Hirotake has taken a remarkable journey from Tokyo to St. Péray. He began studying Chemistry and Biology in Japan but left midway through his studies to study enology in Bordeaux initially because he was intrigued by Bordeaux wines. However while there his world was turned upside down when he tasted the brilliant wines of Thierry Allemand of Cornas and realized that he had to go to the Northern Rhone and work with him, which he did as soon as he could. Now he has chosen to work the steepest, hardest-to-work slopes. Ooka, which ironically means big hill in Japanese, then named his winery Le Grand Colline (big hill in French).
It was while working with Allemand that Hirotake became determined to make wines without additives. He produced his first vintage in 2001 from vineyards that had absolutely no treatments on the vines, not even those allowed in organic viticulture. He prefers to let the vines grow on their own, undisturbed.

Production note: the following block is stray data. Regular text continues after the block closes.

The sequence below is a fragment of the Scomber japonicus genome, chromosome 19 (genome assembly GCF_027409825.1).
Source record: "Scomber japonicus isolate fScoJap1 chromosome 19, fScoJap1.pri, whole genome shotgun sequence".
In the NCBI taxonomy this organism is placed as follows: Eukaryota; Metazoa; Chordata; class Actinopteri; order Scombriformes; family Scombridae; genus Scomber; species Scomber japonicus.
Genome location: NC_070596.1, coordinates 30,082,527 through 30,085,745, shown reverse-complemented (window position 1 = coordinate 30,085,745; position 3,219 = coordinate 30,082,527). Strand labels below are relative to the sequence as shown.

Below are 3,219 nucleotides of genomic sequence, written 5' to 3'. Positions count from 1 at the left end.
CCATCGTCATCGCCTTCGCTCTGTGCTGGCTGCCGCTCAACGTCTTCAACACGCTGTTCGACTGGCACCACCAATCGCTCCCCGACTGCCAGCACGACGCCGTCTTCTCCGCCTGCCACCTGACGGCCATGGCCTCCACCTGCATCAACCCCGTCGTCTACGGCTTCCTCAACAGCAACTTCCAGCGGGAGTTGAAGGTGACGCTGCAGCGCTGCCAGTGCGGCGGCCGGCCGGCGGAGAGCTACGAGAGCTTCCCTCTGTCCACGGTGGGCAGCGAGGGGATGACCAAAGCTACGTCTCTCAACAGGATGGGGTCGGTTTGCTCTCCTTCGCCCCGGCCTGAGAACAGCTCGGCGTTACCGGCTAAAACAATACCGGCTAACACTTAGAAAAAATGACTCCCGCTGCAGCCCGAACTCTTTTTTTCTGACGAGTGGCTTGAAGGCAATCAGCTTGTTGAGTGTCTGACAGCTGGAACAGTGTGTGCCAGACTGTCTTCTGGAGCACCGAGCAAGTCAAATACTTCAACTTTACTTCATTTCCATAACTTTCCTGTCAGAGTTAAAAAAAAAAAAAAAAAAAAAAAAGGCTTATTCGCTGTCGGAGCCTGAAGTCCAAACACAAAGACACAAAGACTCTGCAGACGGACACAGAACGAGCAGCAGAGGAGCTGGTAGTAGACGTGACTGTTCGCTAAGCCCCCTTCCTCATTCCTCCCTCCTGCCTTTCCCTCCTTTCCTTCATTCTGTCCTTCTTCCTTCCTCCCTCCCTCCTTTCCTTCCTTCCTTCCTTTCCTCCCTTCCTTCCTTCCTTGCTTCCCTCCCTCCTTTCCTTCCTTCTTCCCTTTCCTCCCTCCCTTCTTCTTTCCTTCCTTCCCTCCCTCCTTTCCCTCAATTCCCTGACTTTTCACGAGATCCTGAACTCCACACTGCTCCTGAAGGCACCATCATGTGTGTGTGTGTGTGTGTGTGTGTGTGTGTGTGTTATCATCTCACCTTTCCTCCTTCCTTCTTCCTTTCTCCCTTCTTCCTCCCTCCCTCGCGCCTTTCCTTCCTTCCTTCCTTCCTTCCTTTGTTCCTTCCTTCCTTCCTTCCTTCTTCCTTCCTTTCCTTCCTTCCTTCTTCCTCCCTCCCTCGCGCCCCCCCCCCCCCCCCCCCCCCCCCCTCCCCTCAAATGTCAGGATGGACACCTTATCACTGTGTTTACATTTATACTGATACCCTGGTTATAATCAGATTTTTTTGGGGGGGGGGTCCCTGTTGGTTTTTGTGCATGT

His winery is more of a cave than a winery. Carved out of the side of a mountain, it’s intensely humid and moist, some barrels even have mushrooms growing on them. Hirotake considers a living environment to be an advantage. He thinks that these things are all part of the terroir of a proper cellar and an essential part of his wine.